2. Clay tiles have been used as roofing material for centuries. If you want to use clay tiles and you live in a windy region, be aware they require exact installation. Without proper installation, they can be one of the most dangerous roofs in high-wind areas. That doesn't mean you have to cross them off your list immediately. There are many benefits to these tiles: concrete or clay tiles are energy efficient, they're available in many colors, and they're very water resistant. So what makes them so dangerous? Clay tiles are known to be blown off roofs, turning them in to projectiles that can easily penetrate windows, doors, and even walls of surrounding buildings. Foam adhesives, like the ones manufactured by both Dow and Poly-foam, are recommended for installation to avoid some of the dangers associated with clay tiles. With adhesive, each tile is bonded to the deck. Adhesive is used in place of mortar and has superior holding power during high-wind events. The first row of tiles should also be secured with ties similar to those used to secure framing members of the home. In addition to being attached with adhesive foam, they should be screwed into place to at least a one-inch depth.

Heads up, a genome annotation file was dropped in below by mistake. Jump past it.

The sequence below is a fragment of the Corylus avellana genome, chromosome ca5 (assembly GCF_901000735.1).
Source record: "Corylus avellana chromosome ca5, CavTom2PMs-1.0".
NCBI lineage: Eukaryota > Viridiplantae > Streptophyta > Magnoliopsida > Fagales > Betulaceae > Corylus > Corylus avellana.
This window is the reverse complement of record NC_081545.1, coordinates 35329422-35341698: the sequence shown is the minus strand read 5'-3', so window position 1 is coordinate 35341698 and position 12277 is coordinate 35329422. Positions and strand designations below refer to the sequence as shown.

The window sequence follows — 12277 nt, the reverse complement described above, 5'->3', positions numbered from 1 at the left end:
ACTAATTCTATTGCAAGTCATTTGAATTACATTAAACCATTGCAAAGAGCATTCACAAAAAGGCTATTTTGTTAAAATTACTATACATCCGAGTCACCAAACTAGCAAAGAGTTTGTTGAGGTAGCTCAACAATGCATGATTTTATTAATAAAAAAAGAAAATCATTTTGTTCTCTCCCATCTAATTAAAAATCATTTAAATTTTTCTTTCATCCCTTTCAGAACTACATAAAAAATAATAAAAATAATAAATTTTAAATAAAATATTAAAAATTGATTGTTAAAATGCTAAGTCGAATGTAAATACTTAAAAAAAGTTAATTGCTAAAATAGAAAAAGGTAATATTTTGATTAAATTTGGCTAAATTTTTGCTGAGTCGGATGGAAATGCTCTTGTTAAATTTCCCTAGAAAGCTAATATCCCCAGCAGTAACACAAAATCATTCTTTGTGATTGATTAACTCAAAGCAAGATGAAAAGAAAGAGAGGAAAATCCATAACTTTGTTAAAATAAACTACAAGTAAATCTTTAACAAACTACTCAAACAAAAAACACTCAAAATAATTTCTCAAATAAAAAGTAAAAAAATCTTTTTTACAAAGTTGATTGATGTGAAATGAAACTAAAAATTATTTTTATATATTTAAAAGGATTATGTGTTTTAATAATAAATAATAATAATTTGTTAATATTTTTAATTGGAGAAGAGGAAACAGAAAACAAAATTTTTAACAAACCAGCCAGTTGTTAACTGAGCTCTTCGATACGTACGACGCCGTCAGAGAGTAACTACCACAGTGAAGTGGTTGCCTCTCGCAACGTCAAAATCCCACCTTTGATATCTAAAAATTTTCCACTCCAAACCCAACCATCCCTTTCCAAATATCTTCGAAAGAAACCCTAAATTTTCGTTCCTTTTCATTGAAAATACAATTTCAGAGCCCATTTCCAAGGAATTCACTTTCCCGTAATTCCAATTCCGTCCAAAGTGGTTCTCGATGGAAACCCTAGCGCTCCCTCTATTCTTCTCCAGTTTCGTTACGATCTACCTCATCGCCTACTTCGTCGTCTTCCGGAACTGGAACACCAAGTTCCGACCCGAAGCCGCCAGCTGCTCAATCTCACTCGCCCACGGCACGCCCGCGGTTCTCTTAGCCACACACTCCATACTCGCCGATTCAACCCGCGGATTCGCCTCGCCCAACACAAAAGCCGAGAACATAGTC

3. Metal roofing has long been used in windy areas, but again, it must be applied very precisely. If applied correctly, metal roofs can be a great option because they are very water-resistant. Two types of metal roofs may work for your region: a standing seam roof, which draws the water up and away from the roof during wind, or a water shedding metal roof, which is made with metal shingles and overlapping ribbed sheets of metal. While these are generally nailed into place, if the roof is being installed in a high-wind area it should be screwed instead. Most manufacturers have requirements for spacing of the screws for their particular roof, and their instructions need to be followed exactly. For long-lasting dependability, the clips and screws used should be stainless steel.

Costs for wind resistant roofing are higher than costs for average roofs. The total cost you can expect is dependent on the quality of the roofing and the amount of wind-resistance your roof requires. For a low-wind resistance improvement, you should budget about $1000 extra. Where a moderately high wind is expected, the cost might increase to as much as $3000. In high wind areas you may need to spend closer to $5000.

As strong and sturdy as your roof is, remember that it won't be able to withstand high uplift pressures if your doors and windows aren't protected. Wind protection is a house-wide concern. While you're considering your roofing needs, you might want to evaluate the state of your windows and doors to ensure you're as protected as possible.

About the Author

Tom Shafer has decades of experience in window sales, marketing and product development. He's worked closely with window design engineers in testing, design, and building code interpretation. Past employers include United Windows and Doors and Norandex, MI Windows. He currently works at a home improvement retailer.